David Crockett Elementary School

  David Crockett Elementary School
700 Jasper Drive
Marshall, TX 75672
Phone: 903-927-8880
Fax: 903-927-8885
P.O. Box 43
Marshall, TX 75671-043

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A native of Marshall and graduate of Marshall High School, is the principal of the new David Crockett Elementary School in 2017-2018. Mrs. Fitzpatrick moved over to Crockett in 2017 after serving MISD as the principal at Sam Houston Middle School for five years. Prior to that, Mrs. Fitzpatrick had been the assistant principal at Sam Houston Middle School for two years. She began her teaching career in MISD in 2005, teaching kindergarten at the old David Crockett Elementary until becoming SHMS assistant principal in 2010. Mrs. Fitzpatrick earned a Bachelor of Arts in Criminal Justice from Wiley College in December 1998, and a teacher certification from LeTourneau University in 2005. She earned a Masters of Educational Administration from LeTourneau in 2010.

3rd Grade

The Teacher of the Month for March 2018 at David Crockett Elementary School, as selected by Principal, Mrs. Angela Fitzpatrick, is Nancy Lovera, third-grade teacher!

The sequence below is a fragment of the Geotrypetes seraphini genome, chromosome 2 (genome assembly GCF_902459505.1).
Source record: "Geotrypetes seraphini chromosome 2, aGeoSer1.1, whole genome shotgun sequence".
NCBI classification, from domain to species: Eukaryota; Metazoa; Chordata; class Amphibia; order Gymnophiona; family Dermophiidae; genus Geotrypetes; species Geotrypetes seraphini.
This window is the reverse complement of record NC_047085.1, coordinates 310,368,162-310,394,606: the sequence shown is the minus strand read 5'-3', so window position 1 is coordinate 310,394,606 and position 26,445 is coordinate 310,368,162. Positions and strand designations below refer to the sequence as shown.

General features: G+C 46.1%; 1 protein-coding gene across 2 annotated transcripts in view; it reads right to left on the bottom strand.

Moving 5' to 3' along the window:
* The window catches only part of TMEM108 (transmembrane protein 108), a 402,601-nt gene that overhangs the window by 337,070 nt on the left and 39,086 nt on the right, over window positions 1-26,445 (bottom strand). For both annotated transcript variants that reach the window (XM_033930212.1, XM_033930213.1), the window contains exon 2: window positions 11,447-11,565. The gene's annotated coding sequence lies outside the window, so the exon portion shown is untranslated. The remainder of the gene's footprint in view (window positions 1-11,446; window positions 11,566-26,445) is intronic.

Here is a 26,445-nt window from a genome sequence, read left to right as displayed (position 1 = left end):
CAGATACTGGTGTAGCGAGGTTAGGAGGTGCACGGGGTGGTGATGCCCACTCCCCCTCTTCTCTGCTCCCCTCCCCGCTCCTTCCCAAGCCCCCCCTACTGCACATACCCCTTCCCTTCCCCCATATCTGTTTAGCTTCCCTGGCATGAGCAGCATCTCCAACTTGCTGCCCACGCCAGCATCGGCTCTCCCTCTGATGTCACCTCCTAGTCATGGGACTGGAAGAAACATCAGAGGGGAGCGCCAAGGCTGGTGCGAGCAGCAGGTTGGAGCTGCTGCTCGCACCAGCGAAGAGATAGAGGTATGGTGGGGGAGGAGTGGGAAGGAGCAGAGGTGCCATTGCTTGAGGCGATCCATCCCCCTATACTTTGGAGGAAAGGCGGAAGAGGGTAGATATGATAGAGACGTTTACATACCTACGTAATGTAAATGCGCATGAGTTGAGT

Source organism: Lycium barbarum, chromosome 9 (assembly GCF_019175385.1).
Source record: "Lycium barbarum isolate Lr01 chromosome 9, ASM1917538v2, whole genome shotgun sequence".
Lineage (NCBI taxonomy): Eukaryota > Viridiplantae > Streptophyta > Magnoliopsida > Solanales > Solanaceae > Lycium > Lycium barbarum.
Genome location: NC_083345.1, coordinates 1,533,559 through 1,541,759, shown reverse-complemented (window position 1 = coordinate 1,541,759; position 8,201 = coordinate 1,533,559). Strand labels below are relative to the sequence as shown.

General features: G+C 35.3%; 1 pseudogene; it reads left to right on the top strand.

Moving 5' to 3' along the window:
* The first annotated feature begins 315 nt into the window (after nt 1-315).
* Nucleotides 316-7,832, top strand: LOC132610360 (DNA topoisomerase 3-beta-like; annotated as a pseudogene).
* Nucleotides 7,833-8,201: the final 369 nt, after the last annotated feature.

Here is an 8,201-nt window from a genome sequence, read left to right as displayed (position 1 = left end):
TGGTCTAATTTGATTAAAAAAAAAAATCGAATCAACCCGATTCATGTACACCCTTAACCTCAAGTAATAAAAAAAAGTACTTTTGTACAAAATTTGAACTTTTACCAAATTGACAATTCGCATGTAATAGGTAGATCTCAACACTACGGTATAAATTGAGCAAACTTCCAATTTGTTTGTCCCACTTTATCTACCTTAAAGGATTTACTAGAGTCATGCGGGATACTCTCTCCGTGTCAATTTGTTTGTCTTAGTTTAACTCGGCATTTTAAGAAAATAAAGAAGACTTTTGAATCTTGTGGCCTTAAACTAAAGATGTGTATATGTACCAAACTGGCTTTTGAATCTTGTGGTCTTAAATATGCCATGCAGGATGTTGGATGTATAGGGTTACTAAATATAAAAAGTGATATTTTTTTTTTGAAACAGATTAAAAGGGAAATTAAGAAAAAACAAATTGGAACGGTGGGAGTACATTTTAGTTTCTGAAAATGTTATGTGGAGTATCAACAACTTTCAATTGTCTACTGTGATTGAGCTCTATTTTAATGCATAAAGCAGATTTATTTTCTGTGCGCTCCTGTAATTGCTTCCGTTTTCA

"I am so proud to announce Nancy as our Teacher of the Month," said Mrs. Fitzpatrick in nominating Mrs. Lovera. "She tried doubting herself and was always frustrated because she wanted to be perfect. Others, as well as myself, always told her she was doing a great job and her students were doing an amazing job. She often cried because she was not sure if she was doing enough. However, when the Spring Benchmark data was available her students soared and had the highest scores and growth on the campus. Thank you, Nancy, for caring so much for your students and wanting them to have the very best."


Welcome to David Crockett School! We are so excited to be in our new facility, with our new school community! Please feel free to visit us and see what we are doing to help make Marshall ISD "Marshall Proud and Maverick Strong!"